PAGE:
The law already provides redress via libel and slander actions, which we can view collectively as “defamation” principles, for statements that fall outside the bounds of protected discourse. To be actionable, a statement must be defamatory in the viewpoint of the average audience member. Saying “Larry Elkin is a registered Republican” is not, in the normal course of things, defamatory. However, if Larry Elkin happened to be a Democratic Party officer or chairman, and the speaker made the statement to an audience of Democrats, it might be.

So if the statement does hurt someone’s reputation, the next question is whether the statement is false, since true statements can never be actionable on defamation grounds. (A true statement may be actionable on the grounds of privacy or other issues, but not defamation.) If Larry Elkin actually is a registered Republican, the person who says so is not liable for defamation, regardless of context.

Finally, even if Larry Elkin is not and never has been a registered Republican, the person who says that he is will not be held liable for defamation in this country if Larry Elkin happens to be a public figure or public official (typically the case for a political party officer), unless the false and defamatory statement was made by someone who either knew or should have known that it was false. In other words, the target usually has to prove the statement was made out of malice, not ignorance.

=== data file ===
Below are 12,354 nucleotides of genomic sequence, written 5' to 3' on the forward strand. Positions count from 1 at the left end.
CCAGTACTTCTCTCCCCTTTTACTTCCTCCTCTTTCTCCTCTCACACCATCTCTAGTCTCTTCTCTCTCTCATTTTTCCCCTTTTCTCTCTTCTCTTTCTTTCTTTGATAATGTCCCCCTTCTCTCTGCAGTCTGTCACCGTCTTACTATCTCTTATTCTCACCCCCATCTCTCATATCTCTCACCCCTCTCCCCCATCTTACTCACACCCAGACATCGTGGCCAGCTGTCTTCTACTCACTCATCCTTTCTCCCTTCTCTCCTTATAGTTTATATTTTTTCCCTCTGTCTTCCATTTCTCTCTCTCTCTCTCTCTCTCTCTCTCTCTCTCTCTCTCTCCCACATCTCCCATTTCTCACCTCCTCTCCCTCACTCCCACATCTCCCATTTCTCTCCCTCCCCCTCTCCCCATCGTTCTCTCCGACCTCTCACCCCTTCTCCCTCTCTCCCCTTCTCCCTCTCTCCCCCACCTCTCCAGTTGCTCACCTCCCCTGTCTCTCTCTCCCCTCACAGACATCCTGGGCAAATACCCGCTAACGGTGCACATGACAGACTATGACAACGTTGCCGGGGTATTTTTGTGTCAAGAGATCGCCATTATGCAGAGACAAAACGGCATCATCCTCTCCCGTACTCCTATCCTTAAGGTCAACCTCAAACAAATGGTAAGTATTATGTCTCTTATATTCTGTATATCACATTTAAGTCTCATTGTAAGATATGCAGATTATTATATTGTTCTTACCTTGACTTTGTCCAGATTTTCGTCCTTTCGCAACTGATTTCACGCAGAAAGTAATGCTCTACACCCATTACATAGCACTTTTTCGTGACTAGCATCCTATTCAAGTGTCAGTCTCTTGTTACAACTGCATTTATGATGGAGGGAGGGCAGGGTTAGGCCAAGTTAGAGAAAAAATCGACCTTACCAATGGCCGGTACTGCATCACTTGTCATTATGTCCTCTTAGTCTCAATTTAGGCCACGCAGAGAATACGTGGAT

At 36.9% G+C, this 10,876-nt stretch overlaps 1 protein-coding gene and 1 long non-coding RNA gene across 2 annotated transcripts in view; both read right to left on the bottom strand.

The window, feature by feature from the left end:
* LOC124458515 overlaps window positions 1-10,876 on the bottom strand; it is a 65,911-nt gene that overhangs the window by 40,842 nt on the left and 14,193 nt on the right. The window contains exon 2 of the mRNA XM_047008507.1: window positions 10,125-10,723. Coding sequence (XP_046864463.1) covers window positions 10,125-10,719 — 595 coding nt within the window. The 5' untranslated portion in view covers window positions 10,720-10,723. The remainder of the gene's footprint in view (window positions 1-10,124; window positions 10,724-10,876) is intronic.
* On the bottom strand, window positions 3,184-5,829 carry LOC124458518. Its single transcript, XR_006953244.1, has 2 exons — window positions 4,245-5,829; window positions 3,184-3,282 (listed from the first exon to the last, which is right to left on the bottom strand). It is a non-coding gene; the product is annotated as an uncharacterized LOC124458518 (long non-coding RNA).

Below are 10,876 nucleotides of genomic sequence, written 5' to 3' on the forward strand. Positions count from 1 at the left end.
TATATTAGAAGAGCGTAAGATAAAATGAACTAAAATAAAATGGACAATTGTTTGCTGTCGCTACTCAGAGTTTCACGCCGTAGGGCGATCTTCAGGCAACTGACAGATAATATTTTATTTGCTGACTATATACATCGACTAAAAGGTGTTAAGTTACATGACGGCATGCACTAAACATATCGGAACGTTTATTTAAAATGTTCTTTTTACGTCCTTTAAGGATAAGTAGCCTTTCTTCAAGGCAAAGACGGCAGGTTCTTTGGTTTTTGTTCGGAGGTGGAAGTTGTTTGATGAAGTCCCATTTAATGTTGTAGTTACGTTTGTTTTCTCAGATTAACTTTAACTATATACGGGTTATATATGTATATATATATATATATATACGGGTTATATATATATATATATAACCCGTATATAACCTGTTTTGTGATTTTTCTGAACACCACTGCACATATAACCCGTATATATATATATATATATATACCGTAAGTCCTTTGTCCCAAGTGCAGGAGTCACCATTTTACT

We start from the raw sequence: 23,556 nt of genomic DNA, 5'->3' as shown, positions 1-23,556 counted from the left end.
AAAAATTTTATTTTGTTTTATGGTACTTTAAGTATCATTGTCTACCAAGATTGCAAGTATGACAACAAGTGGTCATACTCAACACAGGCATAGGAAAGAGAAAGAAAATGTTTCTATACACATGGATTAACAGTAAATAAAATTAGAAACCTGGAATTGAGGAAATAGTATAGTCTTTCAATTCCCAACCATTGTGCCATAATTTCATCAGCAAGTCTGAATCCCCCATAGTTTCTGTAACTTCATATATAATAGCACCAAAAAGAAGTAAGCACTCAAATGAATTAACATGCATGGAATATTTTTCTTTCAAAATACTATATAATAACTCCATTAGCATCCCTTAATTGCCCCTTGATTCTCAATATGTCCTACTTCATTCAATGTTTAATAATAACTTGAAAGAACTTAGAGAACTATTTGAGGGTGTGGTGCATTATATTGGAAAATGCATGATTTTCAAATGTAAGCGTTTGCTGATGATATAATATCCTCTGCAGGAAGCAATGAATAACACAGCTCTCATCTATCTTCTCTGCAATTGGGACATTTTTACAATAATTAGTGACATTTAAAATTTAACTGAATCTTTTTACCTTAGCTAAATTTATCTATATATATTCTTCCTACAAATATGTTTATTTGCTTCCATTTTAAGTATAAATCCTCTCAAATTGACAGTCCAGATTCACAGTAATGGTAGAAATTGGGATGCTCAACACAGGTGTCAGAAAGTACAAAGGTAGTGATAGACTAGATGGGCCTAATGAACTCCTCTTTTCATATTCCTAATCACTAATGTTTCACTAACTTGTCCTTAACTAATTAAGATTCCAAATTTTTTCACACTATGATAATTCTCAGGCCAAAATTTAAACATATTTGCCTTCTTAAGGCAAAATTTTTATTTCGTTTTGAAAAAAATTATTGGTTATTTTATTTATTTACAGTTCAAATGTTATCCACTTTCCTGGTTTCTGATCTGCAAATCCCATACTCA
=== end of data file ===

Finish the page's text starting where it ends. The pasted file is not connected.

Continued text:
Matters of opinion are not defamatory. “Larry Elkin writes patently stupid things in his blog” is not an actionable statement, because it is purely a matter of opinion. “Larry Elkin is a bad financial planner” is likewise not actionable, which is why some companies are trying to use non-disparagement clauses to prevent exactly such expressions of opinion.

“Larry Elkin flunked the CERTIFIED FINANCIAL PLANNER™ exam” is actionable, at least in my case, because I passed the exam - on the first try - and I continue to hold the right to call myself a CERTIFIED FINANCIAL PLANNER™ professional. If you are wondering about the capital letters, by the way, the CFP Board owns and protects the trademarks related to the designation. CFP® professionals must display their credentials consistently to comply with the Board’s specifications. A theoretical speaker claiming I flunked the exam required to use such marks would lack legal protection, because the speaker’s assertion would be provably false.

The speaker could, however, express deep dissatisfaction with my skill as a financial planner, separate from my credential. I cannot - and should not - take any action against her for doing so. No professional wants to see bad reviews floating around, of course. But paying people to share good opinions, or suing people who share bad ones, is thoroughly deceptive any way you look at it.

I favor the strongest possible protections for freedom of speech, but that freedom never gave businesses the right to lie to current or prospective customers, or to the public at large. A lie by omission is still a lie. In taking aim at these non-disparagement clauses, the FTC is right on target.

Larry M. Elkin is the founder and president of Palisades Hudson, and is based out of Palisades Hudson’s Fort Lauderdale, Florida headquarters. He wrote several of the chapters in the firm’s book, Looking Ahead: Life, Family, Wealth and Business After 55. His contributions include Chapter 1, “Looking Ahead When Youth Is Behind Us” and Chapter 4, “The Family Business."